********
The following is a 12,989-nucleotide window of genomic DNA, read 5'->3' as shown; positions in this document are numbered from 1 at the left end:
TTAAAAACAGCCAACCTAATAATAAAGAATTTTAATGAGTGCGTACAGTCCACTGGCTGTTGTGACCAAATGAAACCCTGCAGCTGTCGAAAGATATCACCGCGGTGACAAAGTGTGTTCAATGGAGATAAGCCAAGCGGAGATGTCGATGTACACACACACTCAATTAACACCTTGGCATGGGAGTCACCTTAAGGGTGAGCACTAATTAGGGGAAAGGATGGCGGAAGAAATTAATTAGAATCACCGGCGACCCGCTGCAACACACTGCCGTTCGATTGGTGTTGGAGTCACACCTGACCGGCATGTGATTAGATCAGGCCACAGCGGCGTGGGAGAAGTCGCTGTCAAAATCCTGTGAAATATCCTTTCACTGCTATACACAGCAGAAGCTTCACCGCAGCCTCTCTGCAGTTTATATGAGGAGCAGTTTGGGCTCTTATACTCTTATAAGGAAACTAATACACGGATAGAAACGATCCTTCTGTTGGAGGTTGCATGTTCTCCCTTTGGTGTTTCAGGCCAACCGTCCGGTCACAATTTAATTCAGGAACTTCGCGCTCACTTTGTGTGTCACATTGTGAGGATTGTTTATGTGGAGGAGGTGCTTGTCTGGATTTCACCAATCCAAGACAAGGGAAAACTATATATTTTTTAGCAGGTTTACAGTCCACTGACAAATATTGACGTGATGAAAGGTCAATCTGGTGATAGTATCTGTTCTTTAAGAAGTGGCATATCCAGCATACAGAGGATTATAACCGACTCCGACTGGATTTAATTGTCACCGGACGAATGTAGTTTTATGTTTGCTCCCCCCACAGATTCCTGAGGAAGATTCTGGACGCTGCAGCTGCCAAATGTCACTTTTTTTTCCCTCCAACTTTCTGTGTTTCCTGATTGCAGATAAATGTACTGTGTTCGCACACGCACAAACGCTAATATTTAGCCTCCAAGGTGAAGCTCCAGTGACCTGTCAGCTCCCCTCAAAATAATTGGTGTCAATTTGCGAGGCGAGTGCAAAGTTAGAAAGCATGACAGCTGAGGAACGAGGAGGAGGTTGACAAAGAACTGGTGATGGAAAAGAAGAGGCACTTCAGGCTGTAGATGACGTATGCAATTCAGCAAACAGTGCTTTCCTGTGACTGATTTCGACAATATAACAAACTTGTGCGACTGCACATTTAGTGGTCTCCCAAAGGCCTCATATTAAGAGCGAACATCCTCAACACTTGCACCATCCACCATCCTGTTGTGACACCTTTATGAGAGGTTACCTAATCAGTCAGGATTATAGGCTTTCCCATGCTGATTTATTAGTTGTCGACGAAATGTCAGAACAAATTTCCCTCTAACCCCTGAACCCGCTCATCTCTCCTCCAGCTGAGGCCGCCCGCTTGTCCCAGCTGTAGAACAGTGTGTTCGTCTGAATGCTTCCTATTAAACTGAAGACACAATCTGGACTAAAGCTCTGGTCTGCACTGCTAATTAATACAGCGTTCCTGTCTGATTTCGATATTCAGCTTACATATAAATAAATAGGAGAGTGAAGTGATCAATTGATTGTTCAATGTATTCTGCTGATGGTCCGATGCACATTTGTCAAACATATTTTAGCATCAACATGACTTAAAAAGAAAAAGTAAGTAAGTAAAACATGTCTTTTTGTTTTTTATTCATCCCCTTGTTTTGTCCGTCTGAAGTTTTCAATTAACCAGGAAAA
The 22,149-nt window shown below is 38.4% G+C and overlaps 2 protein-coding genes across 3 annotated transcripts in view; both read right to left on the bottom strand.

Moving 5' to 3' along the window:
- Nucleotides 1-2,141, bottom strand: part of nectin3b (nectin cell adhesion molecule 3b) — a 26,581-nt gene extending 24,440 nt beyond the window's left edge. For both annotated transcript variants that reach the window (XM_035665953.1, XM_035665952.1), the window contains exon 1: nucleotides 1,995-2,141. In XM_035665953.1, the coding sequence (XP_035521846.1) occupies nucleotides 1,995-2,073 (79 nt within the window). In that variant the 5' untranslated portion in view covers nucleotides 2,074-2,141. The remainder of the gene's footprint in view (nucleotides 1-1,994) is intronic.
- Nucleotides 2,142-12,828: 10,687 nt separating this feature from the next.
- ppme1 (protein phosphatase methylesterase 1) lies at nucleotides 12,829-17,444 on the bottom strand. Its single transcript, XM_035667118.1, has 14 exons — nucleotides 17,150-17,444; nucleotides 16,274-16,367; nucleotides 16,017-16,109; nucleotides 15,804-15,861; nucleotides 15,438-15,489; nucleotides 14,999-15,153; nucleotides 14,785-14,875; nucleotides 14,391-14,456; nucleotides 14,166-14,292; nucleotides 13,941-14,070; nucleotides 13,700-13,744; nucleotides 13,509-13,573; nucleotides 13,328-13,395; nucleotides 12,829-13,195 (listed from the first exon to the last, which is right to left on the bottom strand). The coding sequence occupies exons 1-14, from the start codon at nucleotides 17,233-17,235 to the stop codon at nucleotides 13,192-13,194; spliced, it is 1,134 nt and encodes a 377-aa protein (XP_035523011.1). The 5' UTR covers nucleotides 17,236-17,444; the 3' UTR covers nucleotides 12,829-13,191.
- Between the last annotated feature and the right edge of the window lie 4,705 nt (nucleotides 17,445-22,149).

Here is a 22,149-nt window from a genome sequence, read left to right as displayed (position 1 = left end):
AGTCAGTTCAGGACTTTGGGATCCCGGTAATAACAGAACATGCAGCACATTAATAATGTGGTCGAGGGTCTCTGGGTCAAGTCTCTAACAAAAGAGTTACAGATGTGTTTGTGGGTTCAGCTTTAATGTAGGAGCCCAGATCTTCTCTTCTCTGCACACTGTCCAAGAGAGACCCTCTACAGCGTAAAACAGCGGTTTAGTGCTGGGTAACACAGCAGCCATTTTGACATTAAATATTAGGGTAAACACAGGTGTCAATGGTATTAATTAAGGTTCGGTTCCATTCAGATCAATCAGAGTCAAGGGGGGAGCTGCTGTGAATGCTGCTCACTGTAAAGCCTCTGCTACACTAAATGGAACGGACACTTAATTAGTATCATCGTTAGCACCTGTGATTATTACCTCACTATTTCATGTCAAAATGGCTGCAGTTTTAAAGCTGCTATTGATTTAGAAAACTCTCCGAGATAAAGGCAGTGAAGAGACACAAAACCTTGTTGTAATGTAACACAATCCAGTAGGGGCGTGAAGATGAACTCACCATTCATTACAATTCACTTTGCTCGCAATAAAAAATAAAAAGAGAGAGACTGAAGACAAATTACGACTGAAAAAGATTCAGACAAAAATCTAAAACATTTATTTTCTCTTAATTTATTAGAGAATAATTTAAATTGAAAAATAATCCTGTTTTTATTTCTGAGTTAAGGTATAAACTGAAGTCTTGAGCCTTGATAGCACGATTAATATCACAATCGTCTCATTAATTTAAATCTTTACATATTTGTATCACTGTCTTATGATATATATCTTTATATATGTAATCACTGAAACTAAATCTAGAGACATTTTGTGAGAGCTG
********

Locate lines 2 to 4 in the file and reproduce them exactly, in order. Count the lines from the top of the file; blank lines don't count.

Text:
TTAAAAACAGCCAACCTAATAATAAAGAATTTTAATGAGTGCGTACAGTCCACTGGCTGTTGTGACCAAATGAAACCCTGCAGCTGTCGAAAGATATCACCGCGGTGACAAAGTGTGTTCAATGGAGATAAGCCAAGCGGAGATGTCGATGTACACACACACTCAATTAACACCTTGGCATGGGAGTCACCTTAAGGGTGAGCACTAATTAGGGGAAAGGATGGCGGAAGAAATTAATTAGAATCACCGGCGACCCGCTGCAACACACTGCCGTTCGATTGGTGTTGGAGTCACACCTGACCGGCATGTGATTAGATCAGGCCACAGCGGCGTGGGAGAAGTCGCTGTCAAAATCCTGTGAAATATCCTTTCACTGCTATACACAGCAGAAGCTTCACCGCAGCCTCTCTGCAGTTTATATGAGGAGCAGTTTGGGCTCTTATACTCTTATAAGGAAACTAATACACGGATAGAAACGATCCTTCTGTTGGAGGTTGCATGTTCTCCCTTTGGTGTTTCAGGCCAACCGTCCGGTCACAATTTAATTCAGGAACTTCGCGCTCACTTTGTGTGTCACATTGTGAGGATTGTTTATGTGGAGGAGGTGCTTGTCTGGATTTCACCAATCCAAGACAAGGGAAAACTATATATTTTTTAGCAGGTTTACAGTCCACTGACAAATATTGACGTGATGAAAGGTCAATCTGGTGATAGTATCTGTTCTTTAAGAAGTGGCATATCCAGCATACAGAGGATTATAACCGACTCCGACTGGATTTAATTGTCACCGGACGAATGTAGTTTTATGTTTGCTCCCCCCACAGATTCCTGAGGAAGATTCTGGACGCTGCAGCTGCCAAATGTCACTTTTTTTTCCCTCCAACTTTCTGTGTTTCCTGATTGCAGATAAATGTACTGTGTTCGCACACGCACAAACGCTAATATTTAGCCTCCAAGGTGAAGCTCCAGTGACCTGTCAGCTCCCCTCAAAATAATTGGTGTCAATTTGCGAGGCGAGTGCAAAGTTAGAAAGCATGACAGCTGAGGAACGAGGAGGAGGTTGACAAAGAACTGGTGATGGAAAAGAAGAGGCACTTCAGGCTGTAGATGACGTATGCAATTCAGCAAACAGTGCTTTCCTGTGACTGATTTCGACAATATAACAAACTTGTGCGACTGCACATTTAGTGGTCTCCCAAAGGCCTCATATTAAGAGCGAACATCCTCAACACTTGCACCATCCACCATCCTGTTGTGACACCTTTATGAGAGGTTACCTAATCAGTCAGGATTATAGGCTTTCCCATGCTGATTTATTAGTTGTCGACGAAATGTCAGAACAAATTTCCCTCTAACCCCTGAACCCGCTCATCTCTCCTCCAGCTGAGGCCGCCCGCTTGTCCCAGCTGTAGAACAGTGTGTTCGTCTGAATGCTTCCTATTAAACTGAAGACACAATCTGGACTAAAGCTCTGGTCTGCACTGCTAATTAATACAGCGTTCCTGTCTGATTTCGATATTCAGCTTACATATAAATAAATAGGAGAGTGAAGTGATCAATTGATTGTTCAATGTATTCTGCTGATGGTCCGATGCACATTTGTCAAACATATTTTAGCATCAACATGACTTAAAAAGAAAAAGTAAGTAAGTAAAACATGTCTTTTTGTTTTTTATTCATCCCCTTGTTTTGTCCGTCTGAAGTTTTCAATTAACCAGGAAAA
The 22,149-nt window shown below is 38.4% G+C and overlaps 2 protein-coding genes across 3 annotated transcripts in view; both read right to left on the bottom strand.

Moving 5' to 3' along the window: